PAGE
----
professor
Ross Poole

Dec 2007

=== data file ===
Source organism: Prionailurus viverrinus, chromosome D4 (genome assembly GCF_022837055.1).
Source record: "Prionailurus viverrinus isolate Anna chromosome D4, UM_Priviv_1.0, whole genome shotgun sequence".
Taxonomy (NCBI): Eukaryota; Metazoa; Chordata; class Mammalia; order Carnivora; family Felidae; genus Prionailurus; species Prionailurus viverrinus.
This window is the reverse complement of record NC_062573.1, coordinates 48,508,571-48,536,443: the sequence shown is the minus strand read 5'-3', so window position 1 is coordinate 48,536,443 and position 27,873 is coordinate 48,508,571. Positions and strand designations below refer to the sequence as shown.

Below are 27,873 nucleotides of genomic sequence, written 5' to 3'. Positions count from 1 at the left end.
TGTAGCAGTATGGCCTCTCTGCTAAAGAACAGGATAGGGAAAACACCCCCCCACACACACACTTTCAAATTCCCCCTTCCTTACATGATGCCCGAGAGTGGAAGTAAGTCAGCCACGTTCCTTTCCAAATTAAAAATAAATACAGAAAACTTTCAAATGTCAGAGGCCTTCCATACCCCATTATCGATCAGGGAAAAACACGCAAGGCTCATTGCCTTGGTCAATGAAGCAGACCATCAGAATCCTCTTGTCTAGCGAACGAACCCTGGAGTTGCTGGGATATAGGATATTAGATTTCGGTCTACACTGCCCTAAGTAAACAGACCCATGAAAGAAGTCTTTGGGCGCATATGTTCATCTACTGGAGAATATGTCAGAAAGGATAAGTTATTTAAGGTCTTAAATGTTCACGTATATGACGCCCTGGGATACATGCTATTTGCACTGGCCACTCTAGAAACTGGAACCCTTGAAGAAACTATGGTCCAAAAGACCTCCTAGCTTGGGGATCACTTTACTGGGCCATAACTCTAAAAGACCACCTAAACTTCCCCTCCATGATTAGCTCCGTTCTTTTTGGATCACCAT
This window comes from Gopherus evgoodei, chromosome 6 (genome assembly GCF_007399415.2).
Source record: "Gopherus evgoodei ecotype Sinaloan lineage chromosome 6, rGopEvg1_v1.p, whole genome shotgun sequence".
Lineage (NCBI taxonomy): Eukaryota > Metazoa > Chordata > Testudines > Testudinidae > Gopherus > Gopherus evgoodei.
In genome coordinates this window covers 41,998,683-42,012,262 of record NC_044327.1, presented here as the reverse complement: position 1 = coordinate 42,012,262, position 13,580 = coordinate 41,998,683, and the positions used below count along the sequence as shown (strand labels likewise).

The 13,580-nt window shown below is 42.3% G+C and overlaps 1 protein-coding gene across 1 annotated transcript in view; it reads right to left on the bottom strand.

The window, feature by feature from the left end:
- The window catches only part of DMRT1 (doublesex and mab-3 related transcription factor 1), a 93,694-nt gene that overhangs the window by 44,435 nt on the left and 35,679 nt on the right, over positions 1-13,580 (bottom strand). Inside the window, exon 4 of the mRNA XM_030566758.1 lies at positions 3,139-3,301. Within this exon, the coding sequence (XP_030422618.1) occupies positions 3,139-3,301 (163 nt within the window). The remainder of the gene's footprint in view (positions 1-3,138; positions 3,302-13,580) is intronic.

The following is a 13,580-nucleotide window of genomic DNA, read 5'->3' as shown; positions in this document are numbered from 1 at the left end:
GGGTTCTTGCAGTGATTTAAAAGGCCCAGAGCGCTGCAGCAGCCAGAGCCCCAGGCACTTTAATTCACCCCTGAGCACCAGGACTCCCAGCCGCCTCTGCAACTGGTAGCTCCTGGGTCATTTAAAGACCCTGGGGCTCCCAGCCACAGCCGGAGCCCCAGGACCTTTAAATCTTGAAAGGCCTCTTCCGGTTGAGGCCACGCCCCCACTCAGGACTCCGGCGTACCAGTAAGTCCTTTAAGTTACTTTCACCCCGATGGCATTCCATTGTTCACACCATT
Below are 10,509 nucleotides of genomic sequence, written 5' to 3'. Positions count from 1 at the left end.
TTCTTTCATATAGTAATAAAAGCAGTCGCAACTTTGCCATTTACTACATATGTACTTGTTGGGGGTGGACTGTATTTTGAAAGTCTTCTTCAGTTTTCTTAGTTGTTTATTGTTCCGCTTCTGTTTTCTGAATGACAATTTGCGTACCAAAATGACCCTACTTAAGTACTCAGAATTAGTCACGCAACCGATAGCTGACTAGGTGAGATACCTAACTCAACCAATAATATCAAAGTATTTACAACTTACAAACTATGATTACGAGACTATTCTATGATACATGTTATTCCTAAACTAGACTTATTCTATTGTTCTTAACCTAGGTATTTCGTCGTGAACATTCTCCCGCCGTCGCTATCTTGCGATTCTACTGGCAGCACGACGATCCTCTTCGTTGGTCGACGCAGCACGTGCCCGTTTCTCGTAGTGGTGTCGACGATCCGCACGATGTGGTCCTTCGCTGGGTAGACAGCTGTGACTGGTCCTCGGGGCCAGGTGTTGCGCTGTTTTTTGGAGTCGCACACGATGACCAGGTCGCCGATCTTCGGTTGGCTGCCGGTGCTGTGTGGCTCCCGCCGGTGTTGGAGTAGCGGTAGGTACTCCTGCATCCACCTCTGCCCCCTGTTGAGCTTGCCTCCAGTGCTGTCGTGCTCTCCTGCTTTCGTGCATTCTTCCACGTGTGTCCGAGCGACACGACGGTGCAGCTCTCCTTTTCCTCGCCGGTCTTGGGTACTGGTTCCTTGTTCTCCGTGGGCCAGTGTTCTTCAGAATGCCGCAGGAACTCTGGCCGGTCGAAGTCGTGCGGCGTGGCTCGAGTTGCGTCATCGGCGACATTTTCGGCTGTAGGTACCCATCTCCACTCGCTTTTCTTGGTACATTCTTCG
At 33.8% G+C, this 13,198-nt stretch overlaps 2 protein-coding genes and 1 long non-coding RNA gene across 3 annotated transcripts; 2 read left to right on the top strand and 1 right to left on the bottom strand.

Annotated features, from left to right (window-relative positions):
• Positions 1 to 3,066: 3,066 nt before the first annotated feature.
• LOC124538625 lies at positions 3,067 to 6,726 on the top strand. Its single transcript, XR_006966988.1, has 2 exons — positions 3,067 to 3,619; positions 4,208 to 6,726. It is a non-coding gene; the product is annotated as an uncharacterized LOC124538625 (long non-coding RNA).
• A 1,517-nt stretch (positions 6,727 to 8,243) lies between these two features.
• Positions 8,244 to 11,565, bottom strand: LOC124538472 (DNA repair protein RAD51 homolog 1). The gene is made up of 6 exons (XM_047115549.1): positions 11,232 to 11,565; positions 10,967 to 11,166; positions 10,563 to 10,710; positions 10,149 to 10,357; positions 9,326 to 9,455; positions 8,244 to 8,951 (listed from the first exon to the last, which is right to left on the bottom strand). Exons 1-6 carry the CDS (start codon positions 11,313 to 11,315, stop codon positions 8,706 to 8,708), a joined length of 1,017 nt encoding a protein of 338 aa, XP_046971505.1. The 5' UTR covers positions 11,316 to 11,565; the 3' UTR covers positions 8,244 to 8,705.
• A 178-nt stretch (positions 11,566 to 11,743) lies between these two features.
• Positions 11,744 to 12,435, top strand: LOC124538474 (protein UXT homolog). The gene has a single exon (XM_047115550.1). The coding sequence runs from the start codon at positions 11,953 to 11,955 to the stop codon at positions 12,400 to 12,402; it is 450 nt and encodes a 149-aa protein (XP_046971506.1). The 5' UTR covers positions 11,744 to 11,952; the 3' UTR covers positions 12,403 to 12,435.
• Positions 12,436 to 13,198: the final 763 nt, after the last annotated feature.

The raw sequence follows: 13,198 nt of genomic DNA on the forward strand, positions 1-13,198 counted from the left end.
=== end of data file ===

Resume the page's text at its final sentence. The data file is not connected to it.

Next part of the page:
This class, Professor Poole’s first at Columbia, met once a week and I do not believe it is being offered again. In the unlikely event that Professor Poole teaches again at Columbia (to get an idea of where he stands politically, he’s also an adjunct at the New School), I doubt I would enroll. The class was just way too disorganized and I found that students consistently suffered. It was already past the add/drop date when I learned that we would be reading very short excerpts from works I had looked forward to studying in great detail at the 4000 level, including Hegel (2 pages), Augustine (1 page), Hobbes (short excerpt from Leviathan), Aristotle (two short excerpts), and Nietzsche (one essay from Genealogy), amongst short samples from contemporary theorists. I did get the sense that Poole knew the material well and, to be fair, was kind in response and encouraged participation (even though his anecdotal stories sometimes seemed in poor taste), though not knowing how to quiet redundant questioning, this oftentimes made it difficult for the completion of lectures. Though for a political science course, “politics” was rarely addressed. This course would have been just as well off if offered through the Philosophy department. Poole tried taking advantage of CourseWorks by posting almost every reading to the site for students to print. Unfortunately, these readings were posted almost always no earlier than two hours before the lecture (while Poole rarely indicated which readings were to be completed for specific dates). Empty promises were made about posting additional readings. The same was true for Poole’s lecture notes, which he promised to post after each session. By the midway point, notes were rarely made available (though, by this point, I think Poole was winging it with whatever he bothered to scribble on the subway ride up to campus). After it took nearly a month to get our second paper back (after, again, multiple empty promises for faster delivery), I got the general impression that Poole was just a lazy instructor. Not surprisingly, the last final grade to post for me this term was none other than Poole’s. The three essays were really take-home examinations. Poole asks specific questions and is clearly seeking specific answers. Any deviation from this, regardless of one’s mastery of the material, is likely to result in a reduced grade. The syllabus mentioned that the third and final essay would be a research paper. Instead, with three weeks to go and no mention of the assignment all semester, it too became another mundane take-home examination – just twice as long. On paper, the class seemed like a good idea: a different emotion each week as explained by various theorists. With the restrictive one-day a week format, incomplete lectures, ordinary take-home exams, and an overall disorganization and laziness on the part of the instructor, I would avoid this or any of Poole’s classes. Note: this class is sometimes referred to as The Emotional Life of Politics.